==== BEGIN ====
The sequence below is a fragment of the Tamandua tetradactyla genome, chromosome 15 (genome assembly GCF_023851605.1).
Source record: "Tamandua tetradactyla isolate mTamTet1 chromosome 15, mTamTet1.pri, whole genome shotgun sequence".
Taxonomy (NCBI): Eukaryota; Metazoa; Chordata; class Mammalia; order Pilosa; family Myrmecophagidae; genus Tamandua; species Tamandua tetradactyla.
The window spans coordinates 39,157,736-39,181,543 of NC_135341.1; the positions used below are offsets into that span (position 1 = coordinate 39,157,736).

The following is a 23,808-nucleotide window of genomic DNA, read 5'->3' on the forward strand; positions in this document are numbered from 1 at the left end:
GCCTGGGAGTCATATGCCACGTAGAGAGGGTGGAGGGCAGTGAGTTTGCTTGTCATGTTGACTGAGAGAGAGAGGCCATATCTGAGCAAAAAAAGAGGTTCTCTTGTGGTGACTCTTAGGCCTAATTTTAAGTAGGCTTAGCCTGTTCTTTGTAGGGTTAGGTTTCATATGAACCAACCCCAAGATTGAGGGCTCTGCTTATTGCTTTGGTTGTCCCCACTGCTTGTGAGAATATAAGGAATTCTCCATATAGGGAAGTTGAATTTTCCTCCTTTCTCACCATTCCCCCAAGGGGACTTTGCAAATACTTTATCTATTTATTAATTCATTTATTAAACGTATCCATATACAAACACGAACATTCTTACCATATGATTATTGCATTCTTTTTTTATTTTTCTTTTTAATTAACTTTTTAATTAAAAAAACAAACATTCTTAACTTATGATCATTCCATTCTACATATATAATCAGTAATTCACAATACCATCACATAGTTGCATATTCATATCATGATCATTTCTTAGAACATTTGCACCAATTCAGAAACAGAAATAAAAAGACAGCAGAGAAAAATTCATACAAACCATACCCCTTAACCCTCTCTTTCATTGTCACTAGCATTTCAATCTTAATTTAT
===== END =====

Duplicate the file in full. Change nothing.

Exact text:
The sequence below is a fragment of the Tamandua tetradactyla genome, chromosome 15 (genome assembly GCF_023851605.1).
Source record: "Tamandua tetradactyla isolate mTamTet1 chromosome 15, mTamTet1.pri, whole genome shotgun sequence".
Taxonomy (NCBI): Eukaryota; Metazoa; Chordata; class Mammalia; order Pilosa; family Myrmecophagidae; genus Tamandua; species Tamandua tetradactyla.
The window spans coordinates 39,157,736-39,181,543 of NC_135341.1; the positions used below are offsets into that span (position 1 = coordinate 39,157,736).

The following is a 23,808-nucleotide window of genomic DNA, read 5'->3' on the forward strand; positions in this document are numbered from 1 at the left end:
GCCTGGGAGTCATATGCCACGTAGAGAGGGTGGAGGGCAGTGAGTTTGCTTGTCATGTTGACTGAGAGAGAGAGGCCATATCTGAGCAAAAAAAGAGGTTCTCTTGTGGTGACTCTTAGGCCTAATTTTAAGTAGGCTTAGCCTGTTCTTTGTAGGGTTAGGTTTCATATGAACCAACCCCAAGATTGAGGGCTCTGCTTATTGCTTTGGTTGTCCCCACTGCTTGTGAGAATATAAGGAATTCTCCATATAGGGAAGTTGAATTTTCCTCCTTTCTCACCATTCCCCCAAGGGGACTTTGCAAATACTTTATCTATTTATTAATTCATTTATTAAACGTATCCATATACAAACACGAACATTCTTACCATATGATTATTGCATTCTTTTTTTATTTTTCTTTTTAATTAACTTTTTAATTAAAAAAACAAACATTCTTAACTTATGATCATTCCATTCTACATATATAATCAGTAATTCACAATACCATCACATAGTTGCATATTCATATCATGATCATTTCTTAGAACATTTGCACCAATTCAGAAACAGAAATAAAAAGACAGCAGAGAAAAATTCATACAAACCATACCCCTTAACCCTCTCTTTCATTGTCACTAGCATTTCAATCTTAATTTAT